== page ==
Do you not think this recent, and new, teaching of the magisterium has led to abortions, that would not have occurred otherwise without the above encouragement that all unborn babies go to Heaven?

Nope. I think that the encouragement of splitting from the Catholic Church and taking theological matters into one's own hands, rather than relying on the Magisterium for correct theological interpretation and instruction has endangered many souls. Were Luther, Zwingli and Calvin evil because of the their persuasive guidance away from the Church?

33 posted on 07/20/2012 8:01:49 PM PDT by MarkBsnr (I would not believe in the Gospel, if the authority of the Catholic Church did not move me to do so.)
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To: MarkBsnr
“Not all men who have died are within the Catholic Church - indeed many have never heard of it, or else have dismissed it. Is that God's fault or ours - who have been charged with evangelizing the world?”

That's the big problem, Mark. It is "our (Catholics) fault". Rome has stopped evangelizing, let alone prosletizing. She is now dialoguing and (believe it or not) still searching for some unseen "truth" along with protestants, muslims, hindus, etc. that has not yet been found.

34 posted on 07/20/2012 8:07:13 PM PDT by ebb tide
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To: MarkBsnr

“However, I’ve known far too many who aborted their babies, and exactly none of them have shared this justification with me.”

“Far too many”? Where do you meet these people, in your church?

I have stood outside abortion clinics, counseling pregnant woman. All of the ones who proceeded with the murder of their child either said, “It’s not a human” or “If it is a baby, he’ll go to Heaven”.

Thanks, Cardinal Ratzinger.


35 posted on 07/20/2012 8:32:56 PM PDT by ebb tide
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To: MarkBsnr
Nope. I think that the encouragement of splitting from the Catholic Church and taking theological matters into one's own hands, rather than relying on the Magisterium for correct theological interpretation and instruction has endangered many souls.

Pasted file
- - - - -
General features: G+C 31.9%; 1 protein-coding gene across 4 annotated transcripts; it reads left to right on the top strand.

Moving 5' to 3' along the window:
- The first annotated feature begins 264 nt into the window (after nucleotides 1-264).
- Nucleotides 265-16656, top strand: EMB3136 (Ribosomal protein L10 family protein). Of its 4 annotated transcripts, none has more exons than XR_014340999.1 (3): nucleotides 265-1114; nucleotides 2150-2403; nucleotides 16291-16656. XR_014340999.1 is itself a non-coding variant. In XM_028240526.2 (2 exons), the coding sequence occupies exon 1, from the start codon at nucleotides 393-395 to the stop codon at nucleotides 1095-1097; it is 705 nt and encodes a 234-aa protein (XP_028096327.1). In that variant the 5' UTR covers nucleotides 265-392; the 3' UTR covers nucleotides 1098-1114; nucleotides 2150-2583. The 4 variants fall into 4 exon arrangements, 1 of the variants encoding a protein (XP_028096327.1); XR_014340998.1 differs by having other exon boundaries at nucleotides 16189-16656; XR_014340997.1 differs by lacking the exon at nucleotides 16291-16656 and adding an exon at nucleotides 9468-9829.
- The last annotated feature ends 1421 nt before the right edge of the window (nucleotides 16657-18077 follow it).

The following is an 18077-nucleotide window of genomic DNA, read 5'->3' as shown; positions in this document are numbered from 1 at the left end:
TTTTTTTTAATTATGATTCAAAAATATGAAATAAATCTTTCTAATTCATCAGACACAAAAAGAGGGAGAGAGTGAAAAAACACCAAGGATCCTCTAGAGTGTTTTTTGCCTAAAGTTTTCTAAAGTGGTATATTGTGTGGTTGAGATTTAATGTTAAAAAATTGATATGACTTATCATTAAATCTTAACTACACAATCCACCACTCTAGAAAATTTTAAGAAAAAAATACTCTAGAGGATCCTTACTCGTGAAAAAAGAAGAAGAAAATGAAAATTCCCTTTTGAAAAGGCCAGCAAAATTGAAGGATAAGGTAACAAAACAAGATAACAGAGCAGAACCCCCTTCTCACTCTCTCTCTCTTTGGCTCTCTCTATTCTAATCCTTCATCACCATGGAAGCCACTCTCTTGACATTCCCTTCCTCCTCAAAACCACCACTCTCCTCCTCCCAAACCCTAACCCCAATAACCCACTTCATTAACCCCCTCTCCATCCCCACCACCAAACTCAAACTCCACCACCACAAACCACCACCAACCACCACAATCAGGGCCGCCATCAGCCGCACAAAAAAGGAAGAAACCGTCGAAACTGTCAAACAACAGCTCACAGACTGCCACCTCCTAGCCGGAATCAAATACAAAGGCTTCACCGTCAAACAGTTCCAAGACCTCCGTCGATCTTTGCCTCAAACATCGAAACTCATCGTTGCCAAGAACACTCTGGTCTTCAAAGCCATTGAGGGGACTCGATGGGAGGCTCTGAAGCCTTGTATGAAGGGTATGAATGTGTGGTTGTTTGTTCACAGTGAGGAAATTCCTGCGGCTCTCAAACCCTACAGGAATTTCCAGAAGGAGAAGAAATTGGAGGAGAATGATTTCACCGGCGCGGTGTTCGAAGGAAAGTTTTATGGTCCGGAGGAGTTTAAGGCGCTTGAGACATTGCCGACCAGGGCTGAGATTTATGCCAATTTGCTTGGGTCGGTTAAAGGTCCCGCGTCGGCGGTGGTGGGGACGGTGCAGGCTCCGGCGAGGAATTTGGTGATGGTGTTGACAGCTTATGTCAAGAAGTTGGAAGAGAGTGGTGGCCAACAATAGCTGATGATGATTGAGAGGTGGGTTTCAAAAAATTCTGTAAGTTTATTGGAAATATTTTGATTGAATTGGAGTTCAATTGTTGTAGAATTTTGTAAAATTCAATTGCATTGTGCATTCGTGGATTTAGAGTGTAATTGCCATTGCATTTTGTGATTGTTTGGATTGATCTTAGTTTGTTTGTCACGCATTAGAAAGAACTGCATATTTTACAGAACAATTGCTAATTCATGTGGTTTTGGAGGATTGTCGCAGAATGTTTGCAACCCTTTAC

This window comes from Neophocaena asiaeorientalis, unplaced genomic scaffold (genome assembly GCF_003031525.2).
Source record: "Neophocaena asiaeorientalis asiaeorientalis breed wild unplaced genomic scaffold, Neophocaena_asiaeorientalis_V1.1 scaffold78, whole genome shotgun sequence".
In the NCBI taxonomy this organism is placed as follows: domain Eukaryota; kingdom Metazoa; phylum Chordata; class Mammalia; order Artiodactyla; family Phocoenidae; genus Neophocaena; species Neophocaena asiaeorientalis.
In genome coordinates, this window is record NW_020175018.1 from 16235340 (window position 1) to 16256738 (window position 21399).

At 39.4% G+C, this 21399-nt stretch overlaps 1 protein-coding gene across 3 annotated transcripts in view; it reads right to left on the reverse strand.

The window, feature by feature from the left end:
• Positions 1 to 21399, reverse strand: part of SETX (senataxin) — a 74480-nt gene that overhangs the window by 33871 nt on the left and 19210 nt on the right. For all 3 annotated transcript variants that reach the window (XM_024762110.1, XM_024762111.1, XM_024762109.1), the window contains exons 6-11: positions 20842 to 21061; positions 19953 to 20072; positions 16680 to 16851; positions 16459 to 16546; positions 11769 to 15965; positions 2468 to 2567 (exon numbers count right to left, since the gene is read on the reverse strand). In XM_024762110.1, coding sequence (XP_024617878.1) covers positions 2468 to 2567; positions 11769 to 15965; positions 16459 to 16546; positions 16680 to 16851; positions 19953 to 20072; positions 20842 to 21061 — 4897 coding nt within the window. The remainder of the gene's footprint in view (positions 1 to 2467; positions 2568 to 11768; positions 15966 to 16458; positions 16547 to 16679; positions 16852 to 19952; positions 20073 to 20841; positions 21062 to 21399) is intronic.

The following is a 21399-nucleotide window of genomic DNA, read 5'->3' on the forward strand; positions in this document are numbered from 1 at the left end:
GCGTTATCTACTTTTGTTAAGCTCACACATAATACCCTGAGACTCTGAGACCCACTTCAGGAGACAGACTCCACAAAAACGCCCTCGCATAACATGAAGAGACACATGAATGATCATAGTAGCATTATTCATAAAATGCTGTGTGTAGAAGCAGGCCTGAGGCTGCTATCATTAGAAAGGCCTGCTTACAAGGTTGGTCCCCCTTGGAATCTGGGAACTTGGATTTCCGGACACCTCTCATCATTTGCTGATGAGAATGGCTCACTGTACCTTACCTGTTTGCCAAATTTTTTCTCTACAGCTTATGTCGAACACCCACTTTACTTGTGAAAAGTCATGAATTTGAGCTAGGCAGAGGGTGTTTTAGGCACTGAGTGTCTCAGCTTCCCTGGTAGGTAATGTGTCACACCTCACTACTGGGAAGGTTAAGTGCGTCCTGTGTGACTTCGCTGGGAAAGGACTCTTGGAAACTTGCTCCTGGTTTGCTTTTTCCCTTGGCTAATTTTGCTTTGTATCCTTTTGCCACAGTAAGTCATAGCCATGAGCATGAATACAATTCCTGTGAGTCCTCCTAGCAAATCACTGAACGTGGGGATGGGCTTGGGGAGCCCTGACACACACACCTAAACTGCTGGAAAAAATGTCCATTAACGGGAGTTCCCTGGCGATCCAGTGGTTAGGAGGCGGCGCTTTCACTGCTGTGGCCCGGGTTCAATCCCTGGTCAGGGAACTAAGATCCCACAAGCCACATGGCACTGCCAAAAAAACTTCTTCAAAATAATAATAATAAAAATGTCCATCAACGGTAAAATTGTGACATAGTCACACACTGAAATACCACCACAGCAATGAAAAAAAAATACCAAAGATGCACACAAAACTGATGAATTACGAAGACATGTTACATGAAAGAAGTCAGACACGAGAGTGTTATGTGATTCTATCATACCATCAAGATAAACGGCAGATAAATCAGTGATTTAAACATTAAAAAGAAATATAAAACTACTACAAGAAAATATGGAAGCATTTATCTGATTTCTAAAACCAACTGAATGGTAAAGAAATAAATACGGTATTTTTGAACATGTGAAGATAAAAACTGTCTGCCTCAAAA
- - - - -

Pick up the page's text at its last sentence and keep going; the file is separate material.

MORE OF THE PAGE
That's the most awkward and inept attempt to deflect a topic I have ever seen. Congrats!

But, since you've jumped the rails already, what theological principles are in dispute? And since when does one delve into what you call "theological interpretation".

It's very spooky when one talks about "interpreting" theology. Are you a Jesuit?

36 posted on 07/20/2012 9:13:33 PM PDT by ebb tide
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To: MarkBsnr
How about a Protestant or Jewish or Hindu or Buddhist baby that is aborted. Do you think that they go to eternal hellfire?

There's no difference between them. None will go to Hell.

Their parents might, however!

37 posted on 07/20/2012 9:37:36 PM PDT by ebb tide
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To: ebb tide
“Not all men who have died are within the Catholic Church - indeed many have never heard of it, or else have dismissed it. Is that God's fault or ours - who have been charged with evangelizing the world?”

That's the big problem, Mark. It is "our (Catholics) fault".

Quite agree.

Rome has stopped evangelizing, let alone prosletizing.

Negatory. We are very involved in evangelizing. That does involve some of the, shall we say, folks less adhered to the Faith, unfortunately.

She is now dialoguing and (believe it or not) still searching for some unseen "truth" along with protestants, muslims, hindus, etc. that has not yet been found.

We are looking at drawing them into the Faith. That is a part of evangelizing.

38 posted on 07/20/2012 11:30:18 PM PDT by MarkBsnr (I would not believe in the Gospel, if the authority of the Catholic Church did not move me to do so.)
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To: ebb tide
“However, I’ve known far too many who aborted their babies, and exactly none of them have shared this justification with me.”

“Far too many”? Where do you meet these people, in your church?

In my everyday life. I do not shun all of those who many find distasteful.

I have stood outside abortion clinics, counseling pregnant woman. All of the ones who proceeded with the murder of their child either said, “It’s not a human” or “If it is a baby, he’ll go to Heaven”.

It'd be interesting if you found out how many of them professed Catholicism. I suspect very few.

Thanks, Cardinal Ratzinger.

He's a better man than I am, Gunga Din.

39 posted on 07/20/2012 11:33:45 PM PDT by MarkBsnr (I would not believe in the Gospel, if the authority of the Catholic Church did not move me to do so.)
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To: ebb tide
Nope. I think that the encouragement of splitting from the Catholic Church and taking theological matters into one's own hands, rather than relying on the Magisterium for correct theological interpretation and instruction has endangered many souls.

That's the most awkward and inept attempt to deflect a topic I have ever seen. Congrats!

How does one differ from a Protestant when one considers that one can discern theologically better than the Pope and the entire Magisterium?

But, since you've jumped the rails already, what theological principles are in dispute? And since when does one delve into what you call "theological interpretation".

What makes you different from Calvin except that you have not published a theological text and subjugated Geneva?